Beyond defeat or defiance
Redefining state-based health reform under Obamacare

This month, the post-election rollout of the Obama administration’s plans to implement insurance exchanges under the Affordable Care Act (ACA) in time for January 1, 2014 enrollment was met with substantial state government opposition, more questions than answers, and warning signs of a train wreck ahead. A clear majority of states (32) are not fully on board with running their own ACA-compliant exchanges. At least 20 of those states would rather leave the daunting implementation process entirely in the hands of federal officials.

This strong state resistance to enlisting as junior partners, or sorcerer’s apprentices, in building the key regulatory architecture for Obamacare’s plans to expand subsidized health insurance coverage surprised the law’s advocates. To some degree, it represents a continuation of bitter divisions over the still-unpopular health law. It’s also good short-term politics for Republican state officials looking to avoid the blame for its ongoing complications and contradictions.

But one way or another, taxpayer subsidies for new ACA coverage for at least several million Americans will start flowing out of Washington in 2014. The results of the 2012 election, as well as last June’s Supreme Court decision upholding the health law as constitutional, mean that Obamacare’s plans for even more doses of health care subsidies, regulations, and mandates cannot be fully stopped. However, changing the terms of how this happens and reshaping the future nature of our health system remain possible. 

Read the full article at American.com.

 

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Thomas P.
Miller

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Monday, October 27, 2014 | 10:00 a.m. – 11:30 a.m.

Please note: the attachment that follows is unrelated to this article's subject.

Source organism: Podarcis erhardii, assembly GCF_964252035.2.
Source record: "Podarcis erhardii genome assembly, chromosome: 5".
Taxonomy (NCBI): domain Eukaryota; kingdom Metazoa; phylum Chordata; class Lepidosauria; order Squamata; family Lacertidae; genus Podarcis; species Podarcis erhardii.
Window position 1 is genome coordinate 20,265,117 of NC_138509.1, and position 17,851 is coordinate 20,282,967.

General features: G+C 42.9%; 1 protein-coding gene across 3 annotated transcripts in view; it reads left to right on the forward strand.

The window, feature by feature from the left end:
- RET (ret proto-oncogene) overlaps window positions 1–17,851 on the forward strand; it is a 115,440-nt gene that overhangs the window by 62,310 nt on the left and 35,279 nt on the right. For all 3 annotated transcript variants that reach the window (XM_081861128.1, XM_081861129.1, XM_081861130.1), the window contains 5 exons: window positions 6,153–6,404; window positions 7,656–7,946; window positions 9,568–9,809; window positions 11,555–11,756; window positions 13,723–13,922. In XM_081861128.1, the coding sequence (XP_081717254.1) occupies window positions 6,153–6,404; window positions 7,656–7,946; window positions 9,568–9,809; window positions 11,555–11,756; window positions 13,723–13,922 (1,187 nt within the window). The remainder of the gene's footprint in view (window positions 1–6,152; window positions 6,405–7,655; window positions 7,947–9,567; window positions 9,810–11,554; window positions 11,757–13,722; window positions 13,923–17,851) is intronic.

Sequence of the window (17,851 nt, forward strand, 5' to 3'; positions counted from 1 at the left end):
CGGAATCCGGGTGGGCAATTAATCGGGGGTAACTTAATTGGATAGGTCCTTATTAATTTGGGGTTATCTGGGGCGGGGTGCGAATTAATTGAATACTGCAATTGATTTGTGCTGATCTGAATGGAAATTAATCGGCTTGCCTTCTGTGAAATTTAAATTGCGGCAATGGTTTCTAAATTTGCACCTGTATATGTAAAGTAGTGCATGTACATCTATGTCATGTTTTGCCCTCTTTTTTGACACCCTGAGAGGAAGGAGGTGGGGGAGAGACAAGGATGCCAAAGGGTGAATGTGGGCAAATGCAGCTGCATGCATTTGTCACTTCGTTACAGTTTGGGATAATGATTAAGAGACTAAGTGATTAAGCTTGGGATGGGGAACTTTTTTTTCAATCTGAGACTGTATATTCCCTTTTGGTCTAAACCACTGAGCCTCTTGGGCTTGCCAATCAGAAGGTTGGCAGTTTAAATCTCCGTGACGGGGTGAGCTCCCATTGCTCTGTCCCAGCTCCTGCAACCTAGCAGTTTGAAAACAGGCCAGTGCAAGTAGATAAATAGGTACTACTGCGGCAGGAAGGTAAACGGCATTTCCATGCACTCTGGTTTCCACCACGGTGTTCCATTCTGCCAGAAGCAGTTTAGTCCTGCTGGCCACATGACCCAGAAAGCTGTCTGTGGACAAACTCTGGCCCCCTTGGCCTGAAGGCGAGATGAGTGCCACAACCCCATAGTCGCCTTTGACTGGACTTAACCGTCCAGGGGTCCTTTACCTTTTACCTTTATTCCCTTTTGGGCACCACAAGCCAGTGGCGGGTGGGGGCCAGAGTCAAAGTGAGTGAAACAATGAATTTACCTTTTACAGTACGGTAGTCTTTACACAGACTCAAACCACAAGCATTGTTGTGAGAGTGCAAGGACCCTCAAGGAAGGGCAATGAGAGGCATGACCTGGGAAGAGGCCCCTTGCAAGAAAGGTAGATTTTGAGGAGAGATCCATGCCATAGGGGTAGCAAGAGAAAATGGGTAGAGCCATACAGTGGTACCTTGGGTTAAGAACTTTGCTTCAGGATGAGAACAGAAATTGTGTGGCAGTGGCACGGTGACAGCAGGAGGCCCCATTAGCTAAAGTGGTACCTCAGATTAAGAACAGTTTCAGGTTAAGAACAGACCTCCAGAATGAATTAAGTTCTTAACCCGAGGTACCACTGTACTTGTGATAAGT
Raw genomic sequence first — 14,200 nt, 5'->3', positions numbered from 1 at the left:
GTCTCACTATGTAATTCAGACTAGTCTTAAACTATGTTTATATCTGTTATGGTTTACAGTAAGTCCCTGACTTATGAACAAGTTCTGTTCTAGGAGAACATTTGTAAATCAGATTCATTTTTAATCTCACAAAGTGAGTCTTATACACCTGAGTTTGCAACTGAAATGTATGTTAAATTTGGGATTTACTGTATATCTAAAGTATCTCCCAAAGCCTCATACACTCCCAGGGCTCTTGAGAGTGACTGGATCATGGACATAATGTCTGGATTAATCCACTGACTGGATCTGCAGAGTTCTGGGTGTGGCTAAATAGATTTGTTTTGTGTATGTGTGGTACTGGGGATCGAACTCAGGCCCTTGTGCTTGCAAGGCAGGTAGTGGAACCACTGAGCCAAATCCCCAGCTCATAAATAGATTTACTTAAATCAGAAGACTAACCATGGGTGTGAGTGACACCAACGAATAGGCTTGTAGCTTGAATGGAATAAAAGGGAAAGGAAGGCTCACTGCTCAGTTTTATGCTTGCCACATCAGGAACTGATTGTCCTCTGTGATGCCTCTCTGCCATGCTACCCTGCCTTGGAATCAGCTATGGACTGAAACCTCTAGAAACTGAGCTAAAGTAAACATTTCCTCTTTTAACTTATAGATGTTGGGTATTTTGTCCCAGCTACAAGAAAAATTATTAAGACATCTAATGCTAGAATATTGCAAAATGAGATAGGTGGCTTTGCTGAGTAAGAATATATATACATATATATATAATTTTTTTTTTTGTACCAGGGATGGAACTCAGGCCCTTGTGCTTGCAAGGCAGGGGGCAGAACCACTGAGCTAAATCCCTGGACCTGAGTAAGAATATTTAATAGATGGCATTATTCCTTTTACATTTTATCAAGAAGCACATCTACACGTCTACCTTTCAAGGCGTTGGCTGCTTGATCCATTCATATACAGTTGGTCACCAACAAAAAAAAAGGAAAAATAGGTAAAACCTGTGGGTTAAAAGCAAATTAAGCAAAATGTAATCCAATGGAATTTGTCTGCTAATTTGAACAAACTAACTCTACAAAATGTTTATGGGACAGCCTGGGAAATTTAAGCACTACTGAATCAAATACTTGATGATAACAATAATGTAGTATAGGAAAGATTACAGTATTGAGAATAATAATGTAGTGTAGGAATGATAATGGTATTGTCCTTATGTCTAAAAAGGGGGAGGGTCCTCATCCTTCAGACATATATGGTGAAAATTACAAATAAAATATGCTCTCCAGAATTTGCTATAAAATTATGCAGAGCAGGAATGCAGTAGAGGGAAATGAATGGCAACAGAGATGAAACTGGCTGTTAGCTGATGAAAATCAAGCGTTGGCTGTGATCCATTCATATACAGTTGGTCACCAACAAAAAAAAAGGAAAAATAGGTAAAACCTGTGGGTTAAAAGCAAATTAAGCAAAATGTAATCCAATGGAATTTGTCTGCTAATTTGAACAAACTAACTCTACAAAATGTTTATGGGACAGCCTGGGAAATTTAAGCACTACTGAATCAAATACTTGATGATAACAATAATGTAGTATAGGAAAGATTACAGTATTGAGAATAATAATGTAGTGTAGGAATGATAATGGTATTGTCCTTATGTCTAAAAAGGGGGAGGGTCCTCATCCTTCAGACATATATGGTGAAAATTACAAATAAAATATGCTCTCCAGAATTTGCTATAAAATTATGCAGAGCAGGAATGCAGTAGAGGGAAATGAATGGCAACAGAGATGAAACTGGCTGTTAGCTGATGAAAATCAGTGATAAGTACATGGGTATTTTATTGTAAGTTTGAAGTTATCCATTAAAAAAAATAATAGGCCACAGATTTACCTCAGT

State income taxes and the Supreme Court: Maryland Comptroller v. Wynne

Please join AEI for a panel discussion exploring these and other questions about this crucial case.

Tuesday, October 28, 2014 | 9:30 a.m. – 12:15 p.m.
For richer, for poorer: How family structures economic success in America

Join Lerman, Wilcox, and a group of distinguished scholars and commentators for the release of Lerman and Wilcox’s report, which examines the relationships among and policy implications of marriage, family structure, and economic success in America.

Tuesday, October 28, 2014 | 5:30 p.m. – 7:00 p.m.
The 7 deadly virtues: 18 conservative writers on why the virtuous life is funny as hell

Please join AEI for a book forum moderated by Last and featuring five of these leading conservative voices. By the time the forum is over, attendees may be on their way to discovering an entirely different — and better — moral universe.

Thursday, October 30, 2014 | 2:00 p.m. – 3:00 p.m.
A nuclear deal with Iran? Weighing the possibilities

Join us, as experts discuss their predictions for whether the United States will strike a nuclear deal with Iran ahead of the November 24 deadline, and the repercussions of the possible outcomes.

Thursday, October 30, 2014 | 5:00 p.m. – 6:15 p.m.
The forgotten depression — 1921: The crash that cured itself

Please join Author James Grant and AEI senior economists for a discussion about Grant's book, "The Forgotten Depression: 1921: The Crash That Cured Itself" (Simon & Schuster, 2014).

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